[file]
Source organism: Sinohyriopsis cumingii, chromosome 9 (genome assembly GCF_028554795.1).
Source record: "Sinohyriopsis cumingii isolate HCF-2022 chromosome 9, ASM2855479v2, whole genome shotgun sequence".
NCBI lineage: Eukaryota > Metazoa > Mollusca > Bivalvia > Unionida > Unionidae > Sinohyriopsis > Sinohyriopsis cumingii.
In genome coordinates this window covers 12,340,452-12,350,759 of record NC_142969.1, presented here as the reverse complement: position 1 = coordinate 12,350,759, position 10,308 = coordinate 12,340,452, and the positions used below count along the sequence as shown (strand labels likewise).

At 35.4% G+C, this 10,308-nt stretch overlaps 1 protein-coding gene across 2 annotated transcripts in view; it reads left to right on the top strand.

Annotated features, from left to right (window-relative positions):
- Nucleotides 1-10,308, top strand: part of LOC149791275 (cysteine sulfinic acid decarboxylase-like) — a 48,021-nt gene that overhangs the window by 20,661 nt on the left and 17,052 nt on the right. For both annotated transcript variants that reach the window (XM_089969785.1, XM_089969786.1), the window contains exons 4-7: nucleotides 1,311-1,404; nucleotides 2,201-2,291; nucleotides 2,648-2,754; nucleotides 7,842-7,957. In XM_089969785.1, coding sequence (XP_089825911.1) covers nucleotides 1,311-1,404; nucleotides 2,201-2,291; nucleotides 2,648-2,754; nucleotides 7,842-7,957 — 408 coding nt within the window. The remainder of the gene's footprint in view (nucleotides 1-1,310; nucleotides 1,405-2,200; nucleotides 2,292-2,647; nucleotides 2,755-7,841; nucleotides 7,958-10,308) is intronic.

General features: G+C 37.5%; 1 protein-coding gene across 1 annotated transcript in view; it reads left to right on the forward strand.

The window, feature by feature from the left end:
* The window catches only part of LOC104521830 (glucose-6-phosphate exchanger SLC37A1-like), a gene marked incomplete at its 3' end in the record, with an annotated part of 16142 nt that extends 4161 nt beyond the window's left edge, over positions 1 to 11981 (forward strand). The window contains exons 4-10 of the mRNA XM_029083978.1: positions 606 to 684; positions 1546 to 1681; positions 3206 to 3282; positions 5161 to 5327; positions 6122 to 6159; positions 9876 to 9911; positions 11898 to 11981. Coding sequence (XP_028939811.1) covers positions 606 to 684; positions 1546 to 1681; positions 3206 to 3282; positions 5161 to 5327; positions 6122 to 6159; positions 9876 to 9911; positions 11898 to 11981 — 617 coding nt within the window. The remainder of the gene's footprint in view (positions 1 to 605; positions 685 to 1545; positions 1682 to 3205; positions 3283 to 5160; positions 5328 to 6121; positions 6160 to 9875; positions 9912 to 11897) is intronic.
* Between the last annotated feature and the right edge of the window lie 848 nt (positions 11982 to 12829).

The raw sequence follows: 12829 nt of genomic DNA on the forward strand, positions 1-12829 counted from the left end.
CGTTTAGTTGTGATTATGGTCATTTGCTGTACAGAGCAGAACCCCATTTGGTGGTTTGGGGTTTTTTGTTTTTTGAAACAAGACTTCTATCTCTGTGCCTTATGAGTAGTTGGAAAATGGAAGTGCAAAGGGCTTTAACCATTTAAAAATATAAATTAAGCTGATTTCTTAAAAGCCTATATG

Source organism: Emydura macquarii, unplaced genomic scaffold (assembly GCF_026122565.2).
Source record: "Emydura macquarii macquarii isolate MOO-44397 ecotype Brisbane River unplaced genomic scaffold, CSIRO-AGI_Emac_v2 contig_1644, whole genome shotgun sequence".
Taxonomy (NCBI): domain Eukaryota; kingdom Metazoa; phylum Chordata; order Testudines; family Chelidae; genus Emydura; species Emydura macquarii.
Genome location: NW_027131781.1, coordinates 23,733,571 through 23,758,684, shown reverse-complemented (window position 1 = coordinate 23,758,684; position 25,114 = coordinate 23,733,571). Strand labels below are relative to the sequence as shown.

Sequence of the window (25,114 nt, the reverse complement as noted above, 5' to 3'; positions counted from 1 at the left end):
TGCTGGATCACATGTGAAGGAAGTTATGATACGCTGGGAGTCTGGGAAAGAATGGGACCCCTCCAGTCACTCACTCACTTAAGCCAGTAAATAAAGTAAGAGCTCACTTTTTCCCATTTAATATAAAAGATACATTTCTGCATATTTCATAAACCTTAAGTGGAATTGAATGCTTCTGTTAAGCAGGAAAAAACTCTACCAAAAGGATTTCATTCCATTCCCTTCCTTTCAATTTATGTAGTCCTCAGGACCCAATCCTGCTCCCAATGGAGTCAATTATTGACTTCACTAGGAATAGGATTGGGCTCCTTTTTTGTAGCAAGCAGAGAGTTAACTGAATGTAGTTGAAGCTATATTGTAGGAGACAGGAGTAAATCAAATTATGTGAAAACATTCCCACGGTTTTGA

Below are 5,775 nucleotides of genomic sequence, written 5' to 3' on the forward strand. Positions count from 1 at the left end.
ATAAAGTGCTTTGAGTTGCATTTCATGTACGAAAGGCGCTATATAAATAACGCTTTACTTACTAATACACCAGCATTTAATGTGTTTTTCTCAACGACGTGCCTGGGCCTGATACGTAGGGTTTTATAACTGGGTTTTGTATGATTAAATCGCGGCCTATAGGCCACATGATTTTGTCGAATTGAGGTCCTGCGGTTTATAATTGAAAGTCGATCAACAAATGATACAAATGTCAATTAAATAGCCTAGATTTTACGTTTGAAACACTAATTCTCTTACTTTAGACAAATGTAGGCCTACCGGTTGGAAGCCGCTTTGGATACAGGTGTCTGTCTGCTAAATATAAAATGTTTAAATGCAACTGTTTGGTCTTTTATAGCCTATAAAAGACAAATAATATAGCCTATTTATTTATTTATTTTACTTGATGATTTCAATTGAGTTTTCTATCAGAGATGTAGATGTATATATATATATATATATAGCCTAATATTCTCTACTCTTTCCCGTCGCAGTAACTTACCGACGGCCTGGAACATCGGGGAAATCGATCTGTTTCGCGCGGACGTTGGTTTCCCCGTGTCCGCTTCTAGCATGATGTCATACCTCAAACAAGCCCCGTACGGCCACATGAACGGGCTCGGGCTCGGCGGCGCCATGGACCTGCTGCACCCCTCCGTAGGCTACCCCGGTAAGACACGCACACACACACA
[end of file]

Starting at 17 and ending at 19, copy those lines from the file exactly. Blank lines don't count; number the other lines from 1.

Genome location: NW_027131781.1, coordinates 23,733,571 through 23,758,684, shown reverse-complemented (window position 1 = coordinate 23,758,684; position 25,114 = coordinate 23,733,571). Strand labels below are relative to the sequence as shown.

Sequence of the window (25,114 nt, the reverse complement as noted above, 5' to 3'; positions counted from 1 at the left end):
TGCTGGATCACATGTGAAGGAAGTTATGATACGCTGGGAGTCTGGGAAAGAATGGGACCCCTCCAGTCACTCACTCACTTAAGCCAGTAAATAAAGTAAGAGCTCACTTTTTCCCATTTAATATAAAAGATACATTTCTGCATATTTCATAAACCTTAAGTGGAATTGAATGCTTCTGTTAAGCAGGAAAAAACTCTACCAAAAGGATTTCATTCCATTCCCTTCCTTTCAATTTATGTAGTCCTCAGGACCCAATCCTGCTCCCAATGGAGTCAATTATTGACTTCACTAGGAATAGGATTGGGCTCCTTTTTTGTAGCAAGCAGAGAGTTAACTGAATGTAGTTGAAGCTATATTGTAGGAGACAGGAGTAAATCAAATTATGTGAAAACATTCCCACGGTTTTGA